Detective John Dark parked his unmarked Chevy Malibu by a curb in the nice part of town and looked at the scene of the crime; the home of Michael and Ellen Stillwater.
The house, like all houses on the street, was two stories of suburban materialism, decorated now in the flashing blue of police cars. Two patrol cars were parked in the gravel driveway next to a maroon SUV and an ambulance. The radio was playing one of his favorite songs but he’d heard it so many times that it didn’t register any more. Getting old meant your favorite music was now on oldies stations. John took in the scene. Neighbors stood outside in their yards, husbands with their arms over their wives’ shoulders. They were people who still cared what happened to the people in the community. Or maybe they just wanted a better look at the drama.
John stepped out of the car as the last notes of the song sounded on the radio. He pulled his coat tighter against the October rain drumming on his hat and his shoulders. He took a deep breath and walked towards the house.
Monique was waiting for him. She wore a dark raincoat and had her hair in a strict ponytail and was hunched over a little notebook trying to protect it from the rain as she jotted something down. She tucked it into a pocket and paced towards John as soon as she noticed him. Monique had broad shoulders and dark eyes that always seemed to reflect a certain disappointment with the world. Her eyes held an obsidian fire and when you had Monique’s attention, you had it completely.
“Moreno,” John said. “What are we-”
“Where were you?” she interrupted.
“I’ll tell you later,” he said.
She looked at him, like she knew. She knew.
“Call came in as domestic disturbance,” Monique said, speaking fast and low, as if sharing a secret with him. “O’Reilley had no one but us to put on it, I guess. Or didn’t realize that this was actually a homicide case. If she’d known from the start that some rich lawyer had killed his wife I’m not sure we would be here.”
John nodded and looked at the house.
“So what?” John asked. “They’re letting us in from the cold now? Maybe we should just let someone else take this.” He looked back towards his car. If someone else took this, he could go back and put some pressure on the bartender. Get better answers.
“What? No,” Monique replied. “Let’s go in and get started. A proper homicide case, John. Homicide, not helping an old lady with a flat tire or administrative fucking detail. I need this, John,” she said. “You need this.”
John was still looking at his car. He could almost see a ghost of Emily in there, waiting for him to tell her that it was alright. That he hadn’t forgotten about her. That one day he would find her. It took willpower to turn back to Monique.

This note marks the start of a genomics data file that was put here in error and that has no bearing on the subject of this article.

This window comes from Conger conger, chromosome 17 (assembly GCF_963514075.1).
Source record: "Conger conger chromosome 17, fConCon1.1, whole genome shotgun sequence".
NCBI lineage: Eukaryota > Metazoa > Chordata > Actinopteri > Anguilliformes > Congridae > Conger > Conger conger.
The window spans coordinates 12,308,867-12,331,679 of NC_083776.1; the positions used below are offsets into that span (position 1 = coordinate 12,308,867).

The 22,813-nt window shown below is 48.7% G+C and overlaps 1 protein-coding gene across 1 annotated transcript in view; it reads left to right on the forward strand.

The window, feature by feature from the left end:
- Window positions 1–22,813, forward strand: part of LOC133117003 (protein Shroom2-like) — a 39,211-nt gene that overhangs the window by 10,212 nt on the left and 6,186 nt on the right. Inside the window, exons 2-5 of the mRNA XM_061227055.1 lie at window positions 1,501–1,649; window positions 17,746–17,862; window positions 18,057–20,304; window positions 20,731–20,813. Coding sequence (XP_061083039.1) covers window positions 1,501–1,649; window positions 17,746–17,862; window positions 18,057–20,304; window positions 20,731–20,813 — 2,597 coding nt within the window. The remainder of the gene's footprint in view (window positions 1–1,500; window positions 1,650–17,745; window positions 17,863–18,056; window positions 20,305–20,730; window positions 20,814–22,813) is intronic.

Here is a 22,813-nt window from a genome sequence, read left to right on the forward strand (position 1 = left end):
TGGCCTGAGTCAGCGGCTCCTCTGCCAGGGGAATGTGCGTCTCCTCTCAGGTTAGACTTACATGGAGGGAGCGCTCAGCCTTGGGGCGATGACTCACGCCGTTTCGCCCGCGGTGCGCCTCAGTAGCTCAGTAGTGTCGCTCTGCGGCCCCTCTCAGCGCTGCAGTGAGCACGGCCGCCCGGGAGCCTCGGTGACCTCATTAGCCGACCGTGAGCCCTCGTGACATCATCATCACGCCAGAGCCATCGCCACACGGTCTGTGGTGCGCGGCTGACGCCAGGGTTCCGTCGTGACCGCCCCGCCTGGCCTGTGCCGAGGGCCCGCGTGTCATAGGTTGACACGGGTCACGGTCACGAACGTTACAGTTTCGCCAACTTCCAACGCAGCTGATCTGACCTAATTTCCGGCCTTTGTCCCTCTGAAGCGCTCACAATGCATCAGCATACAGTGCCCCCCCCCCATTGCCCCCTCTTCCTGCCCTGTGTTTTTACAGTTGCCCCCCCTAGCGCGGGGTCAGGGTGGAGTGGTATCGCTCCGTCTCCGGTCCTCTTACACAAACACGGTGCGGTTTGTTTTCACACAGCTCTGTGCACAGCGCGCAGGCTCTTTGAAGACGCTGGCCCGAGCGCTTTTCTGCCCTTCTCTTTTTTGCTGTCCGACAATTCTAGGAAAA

“What do we know about him?” John asked. His car stood empty under a streetlight. Emily still lost somewhere.
“He’s a lawyer out in L.A., travels a lot for work. Name’s Michael Stillwater. Nothing but a few speeding tickets and an old shoplifting incident on his record. Upstanding suburban white guy, for all his record tells, though maybe not perfect.”
As if on cue, two officers led Stillwater out of the front door, hands cuffed behind his back. Blood streaked his chest, vivid against the white silk shirt he was wearing. Shoulders slumped, eyes wide open, scanning the faces around him. For a moment the scene was frozen in the flashing blue of police lights: a man being led out of his nice suburban home in handcuffs, disbelief all over his face, stern police officers leading him forward. Rain making everything glisten.
From long experience, John could judge the seriousness of any crime scene by the tension in the officers’ shoulders. Breaking up a party meant cops showed up, nice and relaxed with shoulders loose. Breaking up a bar fight gave them a little more bob, like boats on choppy water.
Murder scenes tended to put starch in all shoulders, pull them up and back and now, here, all shoulders were stiff as coffins. John watched as an officer pushed the husband into the back of a police car.
“What?” Monique asked, looking over to John, who hadn’t moved or spoken as he watched Michael Stillwater being escorted from his house into a police car.
John had no answer for Monique. He was looking at the husband, surprised to see no defiance in him, just confusion.
He didn’t do it, John thought.
The suddenness of the realization was unbidden and unwelcome. His instincts were coming alive; Stillwater’s unexpected expression sparked his homicide detective’s insight to the forefront. Ten minutes ago, he hadn’t wanted to be here. All he’d wanted for the last two years was to look for Emily. To bring closure to that wound, one way or another. But now he was intrigued.